Australian miner Desert Lion Energy’s objective to deliver the country’s first large-scale lithium mine is on the horizon.
Tim Johnston, President and Chief Executive Officer recently told media that having ticked all of the pre-project development boxes that guarantee a financially viable operation, the company is looking to start producing a lithium concentrate product by early 2020.
Located in a mining-friendly jurisdiction with all the required supporting infrastructure already in place to support its project and a high quality asset, the lithium mine explorer and developer offers the market another attribute which truly distinguishes it other lithium juniors – a CEO with extensive lithium project delivery experience across the globe.
A mechanical engineer and CFA charter holder, Johnston worked at global engineering firm Hatch for 10- years where in that time he helped set up a lithium speciality practice in Australia in 2008, which followed on the success of building Galaxy Resources’ (now Tianqi) lithium carbonate plant in China – the first ‘Western style’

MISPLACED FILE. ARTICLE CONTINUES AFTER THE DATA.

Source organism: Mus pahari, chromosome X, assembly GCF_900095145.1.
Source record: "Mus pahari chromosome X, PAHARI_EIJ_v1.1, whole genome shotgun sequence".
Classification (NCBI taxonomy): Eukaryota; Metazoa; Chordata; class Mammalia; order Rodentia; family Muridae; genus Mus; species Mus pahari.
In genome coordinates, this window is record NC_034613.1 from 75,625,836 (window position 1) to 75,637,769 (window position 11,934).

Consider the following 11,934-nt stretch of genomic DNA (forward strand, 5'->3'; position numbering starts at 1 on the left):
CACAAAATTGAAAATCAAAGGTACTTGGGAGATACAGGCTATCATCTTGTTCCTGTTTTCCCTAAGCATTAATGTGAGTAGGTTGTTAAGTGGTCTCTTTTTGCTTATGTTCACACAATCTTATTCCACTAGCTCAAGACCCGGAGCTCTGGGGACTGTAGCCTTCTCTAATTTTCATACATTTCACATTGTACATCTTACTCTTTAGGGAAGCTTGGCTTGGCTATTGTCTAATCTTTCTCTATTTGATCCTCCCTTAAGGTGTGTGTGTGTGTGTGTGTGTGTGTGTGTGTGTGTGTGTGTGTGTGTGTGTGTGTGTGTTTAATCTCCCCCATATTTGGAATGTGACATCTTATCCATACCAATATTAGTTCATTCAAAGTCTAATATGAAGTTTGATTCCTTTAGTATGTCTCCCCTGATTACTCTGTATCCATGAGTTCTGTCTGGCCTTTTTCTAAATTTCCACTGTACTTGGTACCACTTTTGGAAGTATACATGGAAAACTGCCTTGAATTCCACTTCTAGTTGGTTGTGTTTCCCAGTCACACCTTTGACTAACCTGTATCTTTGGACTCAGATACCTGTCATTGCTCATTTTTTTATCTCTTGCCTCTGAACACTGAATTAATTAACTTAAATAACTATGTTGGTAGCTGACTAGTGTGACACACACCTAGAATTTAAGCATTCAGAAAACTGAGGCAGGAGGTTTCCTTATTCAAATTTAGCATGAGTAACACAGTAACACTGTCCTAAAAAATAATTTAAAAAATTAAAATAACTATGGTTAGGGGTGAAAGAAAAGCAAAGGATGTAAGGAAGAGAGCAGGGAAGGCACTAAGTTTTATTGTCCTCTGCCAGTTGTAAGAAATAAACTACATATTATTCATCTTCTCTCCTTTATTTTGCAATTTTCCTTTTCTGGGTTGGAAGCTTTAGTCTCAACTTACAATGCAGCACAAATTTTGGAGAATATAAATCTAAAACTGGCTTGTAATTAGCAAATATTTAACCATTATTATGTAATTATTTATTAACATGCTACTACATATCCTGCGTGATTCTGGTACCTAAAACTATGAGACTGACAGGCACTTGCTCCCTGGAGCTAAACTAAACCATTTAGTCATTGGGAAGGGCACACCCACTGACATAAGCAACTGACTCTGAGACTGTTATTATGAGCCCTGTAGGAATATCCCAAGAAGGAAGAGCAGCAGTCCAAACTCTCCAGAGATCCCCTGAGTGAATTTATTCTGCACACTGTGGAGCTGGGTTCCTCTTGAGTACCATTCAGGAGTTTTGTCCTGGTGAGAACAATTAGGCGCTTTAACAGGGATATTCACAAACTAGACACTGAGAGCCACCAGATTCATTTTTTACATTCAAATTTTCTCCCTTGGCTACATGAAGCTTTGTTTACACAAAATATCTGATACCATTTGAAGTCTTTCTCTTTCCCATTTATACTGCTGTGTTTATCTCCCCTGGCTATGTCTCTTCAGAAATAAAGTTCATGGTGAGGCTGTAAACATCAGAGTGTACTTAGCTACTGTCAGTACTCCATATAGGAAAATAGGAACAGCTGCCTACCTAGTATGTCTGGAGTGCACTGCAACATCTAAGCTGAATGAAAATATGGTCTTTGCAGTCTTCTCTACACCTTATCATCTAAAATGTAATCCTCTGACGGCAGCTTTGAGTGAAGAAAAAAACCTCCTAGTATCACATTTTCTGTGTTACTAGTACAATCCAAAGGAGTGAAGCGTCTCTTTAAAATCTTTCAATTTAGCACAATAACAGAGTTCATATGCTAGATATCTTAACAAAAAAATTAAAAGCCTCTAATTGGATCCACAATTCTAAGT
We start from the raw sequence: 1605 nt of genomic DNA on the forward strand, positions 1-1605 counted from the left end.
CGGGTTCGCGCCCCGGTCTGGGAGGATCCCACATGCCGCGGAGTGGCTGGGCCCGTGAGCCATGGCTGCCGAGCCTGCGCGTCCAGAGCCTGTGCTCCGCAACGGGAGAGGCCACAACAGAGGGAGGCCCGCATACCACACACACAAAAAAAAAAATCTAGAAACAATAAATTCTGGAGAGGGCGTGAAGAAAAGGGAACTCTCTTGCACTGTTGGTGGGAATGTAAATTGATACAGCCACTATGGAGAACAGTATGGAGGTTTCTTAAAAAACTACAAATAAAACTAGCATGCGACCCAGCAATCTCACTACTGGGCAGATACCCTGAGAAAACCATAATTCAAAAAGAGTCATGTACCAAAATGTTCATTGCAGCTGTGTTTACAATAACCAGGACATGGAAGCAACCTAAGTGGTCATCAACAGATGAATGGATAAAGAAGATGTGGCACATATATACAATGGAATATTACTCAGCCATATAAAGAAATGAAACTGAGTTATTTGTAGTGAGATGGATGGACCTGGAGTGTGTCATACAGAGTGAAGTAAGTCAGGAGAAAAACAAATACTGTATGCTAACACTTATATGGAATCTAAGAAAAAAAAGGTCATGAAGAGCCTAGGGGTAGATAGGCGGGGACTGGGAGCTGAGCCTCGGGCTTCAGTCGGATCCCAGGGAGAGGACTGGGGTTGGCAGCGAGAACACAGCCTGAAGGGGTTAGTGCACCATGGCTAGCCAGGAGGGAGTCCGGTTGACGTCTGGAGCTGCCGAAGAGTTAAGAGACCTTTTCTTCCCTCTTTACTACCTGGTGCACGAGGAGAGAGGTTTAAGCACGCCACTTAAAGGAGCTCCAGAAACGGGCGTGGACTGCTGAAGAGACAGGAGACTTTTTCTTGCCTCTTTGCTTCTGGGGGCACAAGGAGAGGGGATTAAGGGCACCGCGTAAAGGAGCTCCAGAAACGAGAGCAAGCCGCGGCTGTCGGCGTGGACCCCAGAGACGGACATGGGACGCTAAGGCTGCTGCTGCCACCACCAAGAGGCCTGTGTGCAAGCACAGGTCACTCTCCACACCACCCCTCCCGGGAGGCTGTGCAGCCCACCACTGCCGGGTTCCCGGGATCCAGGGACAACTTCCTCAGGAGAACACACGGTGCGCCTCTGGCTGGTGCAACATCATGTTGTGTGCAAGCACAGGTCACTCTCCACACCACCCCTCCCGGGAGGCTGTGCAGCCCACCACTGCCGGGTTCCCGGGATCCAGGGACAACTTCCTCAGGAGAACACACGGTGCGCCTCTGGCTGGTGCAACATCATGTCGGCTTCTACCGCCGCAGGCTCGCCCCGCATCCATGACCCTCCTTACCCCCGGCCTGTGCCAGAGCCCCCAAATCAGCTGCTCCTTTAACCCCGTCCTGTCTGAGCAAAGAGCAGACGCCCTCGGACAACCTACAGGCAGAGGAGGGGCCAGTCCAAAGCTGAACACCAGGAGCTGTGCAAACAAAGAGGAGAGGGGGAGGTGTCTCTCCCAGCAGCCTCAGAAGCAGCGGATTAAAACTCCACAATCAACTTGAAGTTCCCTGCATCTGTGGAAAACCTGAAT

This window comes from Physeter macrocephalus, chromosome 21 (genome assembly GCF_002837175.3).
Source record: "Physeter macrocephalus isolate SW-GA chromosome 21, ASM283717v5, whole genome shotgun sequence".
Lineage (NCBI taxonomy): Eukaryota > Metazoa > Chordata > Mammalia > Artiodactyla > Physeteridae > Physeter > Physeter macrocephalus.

lithium plant built, together with other work we did in the sector at the time.
“We saw this as an opportunity to become the specialist engineering firm to provide support for lithium developments around the world.
“It grew into a successful practice after which I took the technical skills set across to our management consulting and advisory practice where we also acquired lithium-related work for a number of different companies including SQM and Rio Tinto – helping them understand what makes a viable lithium project,” Johnston said.
Desert Lion Energy is at the front-line of the sector and potentially less than 12 months from production start-up.
Africa is a hive of activity with early-stage lithium juniors looking to develop new mines and contribute to the rapidly increasing demand for lithium ion batteries.
Desert Lion Energy’s lithium tenement lies within the Damara Belt – a well-known, large pegmatite belt that runs across Namibia.